Atomic theory

First published on FB 09/04/2020

In 1808 John Dalton published ‘A New Theory of Chemical Philosophy’ in which he set out his atomic theory, the foundation stone of our modern understanding of matter. In order to represent the atoms of each element and show how they combine to make molecules and compounds, he devised a set of symbols, each consisting of a circle around a distinct motif or letter.

The drawback of Dalton’s symbols was that many were not easy to remember – why would a triangle represent silicon or a line represent nitrogen? Others were already using symbols based on the first letter of the element within a circle and this idea was developed further by Swedish chemist Jons Jacob Berzelius. He did away with the circles (which caused difficulties for printers) and introduced the letter system that we still use today, based on the Latin names for the elements.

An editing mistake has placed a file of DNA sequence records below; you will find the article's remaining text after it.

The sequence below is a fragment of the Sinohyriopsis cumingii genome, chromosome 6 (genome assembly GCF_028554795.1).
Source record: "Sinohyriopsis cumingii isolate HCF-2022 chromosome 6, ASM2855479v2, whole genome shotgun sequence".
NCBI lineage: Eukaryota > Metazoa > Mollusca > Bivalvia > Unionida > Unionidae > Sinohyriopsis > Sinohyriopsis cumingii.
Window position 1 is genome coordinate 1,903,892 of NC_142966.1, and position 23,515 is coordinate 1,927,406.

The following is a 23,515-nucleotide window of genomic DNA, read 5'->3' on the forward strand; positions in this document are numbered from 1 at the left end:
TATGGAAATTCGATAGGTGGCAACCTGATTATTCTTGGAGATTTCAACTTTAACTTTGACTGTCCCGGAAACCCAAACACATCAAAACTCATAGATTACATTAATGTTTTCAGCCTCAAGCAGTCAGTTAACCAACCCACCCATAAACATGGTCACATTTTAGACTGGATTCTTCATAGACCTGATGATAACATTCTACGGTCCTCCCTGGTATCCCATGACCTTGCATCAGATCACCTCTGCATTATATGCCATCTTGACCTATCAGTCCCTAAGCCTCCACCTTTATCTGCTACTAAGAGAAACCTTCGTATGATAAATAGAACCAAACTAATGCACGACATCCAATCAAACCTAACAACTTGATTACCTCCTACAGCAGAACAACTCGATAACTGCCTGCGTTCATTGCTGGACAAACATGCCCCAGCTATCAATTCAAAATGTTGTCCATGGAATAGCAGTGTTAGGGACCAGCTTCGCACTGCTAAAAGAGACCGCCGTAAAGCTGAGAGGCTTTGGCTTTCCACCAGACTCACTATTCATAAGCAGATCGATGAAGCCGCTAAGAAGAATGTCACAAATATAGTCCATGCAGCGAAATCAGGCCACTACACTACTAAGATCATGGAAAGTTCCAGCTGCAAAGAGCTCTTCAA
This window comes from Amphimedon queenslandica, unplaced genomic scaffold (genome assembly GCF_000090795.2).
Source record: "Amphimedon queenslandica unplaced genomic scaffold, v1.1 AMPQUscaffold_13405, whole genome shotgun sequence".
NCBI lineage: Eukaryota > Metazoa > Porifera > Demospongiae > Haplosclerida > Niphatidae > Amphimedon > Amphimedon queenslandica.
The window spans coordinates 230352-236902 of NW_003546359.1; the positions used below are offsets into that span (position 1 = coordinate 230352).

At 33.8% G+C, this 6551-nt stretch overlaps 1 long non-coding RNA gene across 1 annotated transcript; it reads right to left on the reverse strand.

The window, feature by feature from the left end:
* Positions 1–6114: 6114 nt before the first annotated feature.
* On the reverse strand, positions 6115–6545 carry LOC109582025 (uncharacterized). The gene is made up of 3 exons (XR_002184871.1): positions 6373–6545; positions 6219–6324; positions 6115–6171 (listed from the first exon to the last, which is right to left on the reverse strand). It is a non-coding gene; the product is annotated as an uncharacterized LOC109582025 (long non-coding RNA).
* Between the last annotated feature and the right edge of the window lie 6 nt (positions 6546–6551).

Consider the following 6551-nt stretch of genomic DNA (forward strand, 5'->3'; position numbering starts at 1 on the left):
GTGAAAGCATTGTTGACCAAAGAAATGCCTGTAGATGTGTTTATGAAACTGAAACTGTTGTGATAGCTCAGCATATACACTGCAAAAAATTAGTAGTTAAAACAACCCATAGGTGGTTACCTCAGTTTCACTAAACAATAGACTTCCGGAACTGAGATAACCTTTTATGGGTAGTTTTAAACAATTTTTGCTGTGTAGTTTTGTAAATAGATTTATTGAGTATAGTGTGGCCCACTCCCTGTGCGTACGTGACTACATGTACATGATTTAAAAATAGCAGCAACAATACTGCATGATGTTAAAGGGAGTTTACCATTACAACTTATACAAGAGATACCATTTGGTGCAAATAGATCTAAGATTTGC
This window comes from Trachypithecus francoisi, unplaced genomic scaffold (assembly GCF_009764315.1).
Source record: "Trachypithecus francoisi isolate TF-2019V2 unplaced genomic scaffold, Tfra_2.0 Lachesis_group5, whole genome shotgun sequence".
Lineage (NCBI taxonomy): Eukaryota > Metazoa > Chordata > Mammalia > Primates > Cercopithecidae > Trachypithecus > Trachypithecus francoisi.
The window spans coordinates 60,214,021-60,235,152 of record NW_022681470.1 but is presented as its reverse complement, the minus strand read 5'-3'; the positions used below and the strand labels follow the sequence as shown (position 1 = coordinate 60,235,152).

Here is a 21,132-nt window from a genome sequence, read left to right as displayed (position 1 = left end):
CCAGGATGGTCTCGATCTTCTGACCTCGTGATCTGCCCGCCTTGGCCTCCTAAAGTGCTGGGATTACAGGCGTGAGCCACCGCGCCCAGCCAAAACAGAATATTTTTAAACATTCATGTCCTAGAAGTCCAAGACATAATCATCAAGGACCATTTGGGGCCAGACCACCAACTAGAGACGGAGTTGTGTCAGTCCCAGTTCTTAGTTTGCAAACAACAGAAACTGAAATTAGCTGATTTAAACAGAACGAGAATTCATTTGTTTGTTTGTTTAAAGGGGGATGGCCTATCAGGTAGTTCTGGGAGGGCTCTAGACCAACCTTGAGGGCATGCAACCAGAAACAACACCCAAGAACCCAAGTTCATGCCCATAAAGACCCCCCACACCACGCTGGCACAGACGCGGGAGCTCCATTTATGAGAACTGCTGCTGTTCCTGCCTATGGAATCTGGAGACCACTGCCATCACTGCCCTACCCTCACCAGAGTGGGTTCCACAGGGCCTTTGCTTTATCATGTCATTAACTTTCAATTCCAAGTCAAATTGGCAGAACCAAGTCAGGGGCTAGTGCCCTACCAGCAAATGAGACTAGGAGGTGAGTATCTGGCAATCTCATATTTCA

Dalton’s symbols might represent something of a dead end in the development of element symbols, but nevertheless there is something charming about them. These patterns incorporate Dalton’s symbols for oxygen (an empty circle), nitrogen (a vertical line in a circle) and silicon (a small triangle in a circle).

See the originals at

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